Opportunity knocks once more

The performers may be amateurs, but their passion is genuinely moving

<strong>Britain's Got Talent

Confessions, confessions. There are times when I'm really glad of preview discs. Alone in the privacy of my own sitting room, I have just watched Craig Wormsley, a softly spoken 17-year-old from Lancashire, perform his exuberant, baton-twirling routine to the sound of Queen's "Don't Stop Me Now" four times on the trot. Yes, four times. I might as well also admit that, the first two times, I blubbed, and the last two I could not resist pausing the DVD at the moment when, realising that the audience was on his side, Craig let a half-smile escape on to his face, like the sun breaking through clouds.

Afterwards, I came up here to my desk and watched the whole thing for a fifth time on YouTube. Craig was just getting to the bit where he hurls his stick so high, you fear it will hit the stage lights and all will be lost, when the phone rang. It was my friend Nicola. I was compelled to tell her about the blubbing. "Oh my God," she said. "You're turning into a nice person. This is bad news."

I'm afraid that I've nothing very clever or insightful to say about Britain's Got Talent, which began on ITV on 9 June - except that what goes around comes around. It is Opportunity Knocks revisited. A few people worry that talent shows are clogging up the schedules to the detriment of comedy and drama, but I doubt it: good comedy and drama will always win in the end, and it's hardly Simon Cowell's fault if not enough of it is being written or commissioned. Besides, each channel can only support one competition at a time, be it the search for the next Dreamcoat-wearing Joseph or, as in this case, an act for the Royal Variety Show. So it's not as if the lunatics are taking over the asylum, even if it sometimes feels that way. (Simon Cowell, I should add, is desperately sane, if a little repressed; I have interviewed him, and my hunch is that his famously armpit- grazing trousers are high-waisted for perfectly sensible reasons of comfort rather than style.)

Still, I was all set to be snotty about BGT, an attitude I successfully maintained through Ant and Dec's predictably charming introduction to the show and its judges: Cowell, the frisky actress Amanda Holden and Piers Morgan. Not for nothing do my pals in the blogosphere call me an elitist.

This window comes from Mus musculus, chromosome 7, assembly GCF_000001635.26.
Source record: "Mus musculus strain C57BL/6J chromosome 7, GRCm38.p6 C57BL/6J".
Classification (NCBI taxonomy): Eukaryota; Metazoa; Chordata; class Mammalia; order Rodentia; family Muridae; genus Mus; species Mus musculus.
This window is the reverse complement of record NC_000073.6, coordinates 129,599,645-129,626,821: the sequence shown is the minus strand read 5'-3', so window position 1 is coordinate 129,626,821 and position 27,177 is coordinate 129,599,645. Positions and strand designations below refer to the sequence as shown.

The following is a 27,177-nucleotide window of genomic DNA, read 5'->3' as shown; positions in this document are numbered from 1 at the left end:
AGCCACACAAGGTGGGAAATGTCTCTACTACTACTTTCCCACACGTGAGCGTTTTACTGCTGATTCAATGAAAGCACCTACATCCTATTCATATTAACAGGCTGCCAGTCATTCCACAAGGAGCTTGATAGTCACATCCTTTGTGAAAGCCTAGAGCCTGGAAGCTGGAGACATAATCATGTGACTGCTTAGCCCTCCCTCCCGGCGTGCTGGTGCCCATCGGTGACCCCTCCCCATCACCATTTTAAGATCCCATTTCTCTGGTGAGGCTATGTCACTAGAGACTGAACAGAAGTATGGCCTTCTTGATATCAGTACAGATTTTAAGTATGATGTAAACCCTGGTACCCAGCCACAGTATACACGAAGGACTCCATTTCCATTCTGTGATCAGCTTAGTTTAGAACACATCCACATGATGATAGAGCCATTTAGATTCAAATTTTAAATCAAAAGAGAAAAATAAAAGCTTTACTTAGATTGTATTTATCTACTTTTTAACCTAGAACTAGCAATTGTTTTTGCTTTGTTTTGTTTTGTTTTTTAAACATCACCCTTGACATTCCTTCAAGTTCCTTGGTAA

Thirteen minutes in, however, my critical ruthlessness ran out of the room faster than you could say "Harold Pinter". First, a guy came on with a monkey puppet that "sang", somewhat anarchically, Michael Jackson songs. I laughed so hard, I had to pee. Very shaming. Then came Paul Potts, a mobile-phone salesman with a heartbreakingly sad face, who sang "Nessun Dorma" beautifully. The salty tears began to fall. Finally - gloriously - there was Craig, who practises his twirling in secret because his parents think it's a bit girly. He was resplendent in white Lurex. At this point, I had to fetch a hanky.

I'm rubbish at everything apart from writing, which is probably why dedication, talent and a certain spangly kind of verve make me cry. The show-offs - the stage-school brats and those who only come on so they can argue the toss with Cowell - I can do without. But even if I had a prophetic soul (I gather that this is not the same thing as reading one's horoscope), it would be moved by those who visibly transform when they are doing the one thing that they're good at - be it a relatively small and strange thing like baton-twirling, or a big thing like singing Puccini.

Life is hard but, as Craig told the judges, there is also no balm for it more effective than deep concentration, the moment when you pass from trying into succeeding. The resulting heat also effects change, albeit temporarily, in your audience. It turns them (me and Simon Cowell) into nice people - though whether this is also true even for my old friend Piers Morgan, I would not like to say. I'll track down my critical ruthlessness and get back to you on that one.

Pick of the week

Tiswas Reunited
16 June, 9.15pm, ITV1
Tribute to the 1970s kids' show, with Chris Tarrant and Sally James.

Sex, the City and Me
17 June, 9pm, BBC2
Sarah Parish as a City high-flyer.

Cutting Edge: the Dangerous School for Boys
18 June, 9pm, Channel 4
Boarders learn Gregorian chanting and how to skin rabbits.

Rachel Cooke trained as a reporter on The Sunday Times. She is now a writer at The Observer. In the 2006 British Press Awards, she was named Interviewer of the Year.

This article first appeared in the 18 June 2007 issue of the New Statesman, New Britain - The country Brown inherits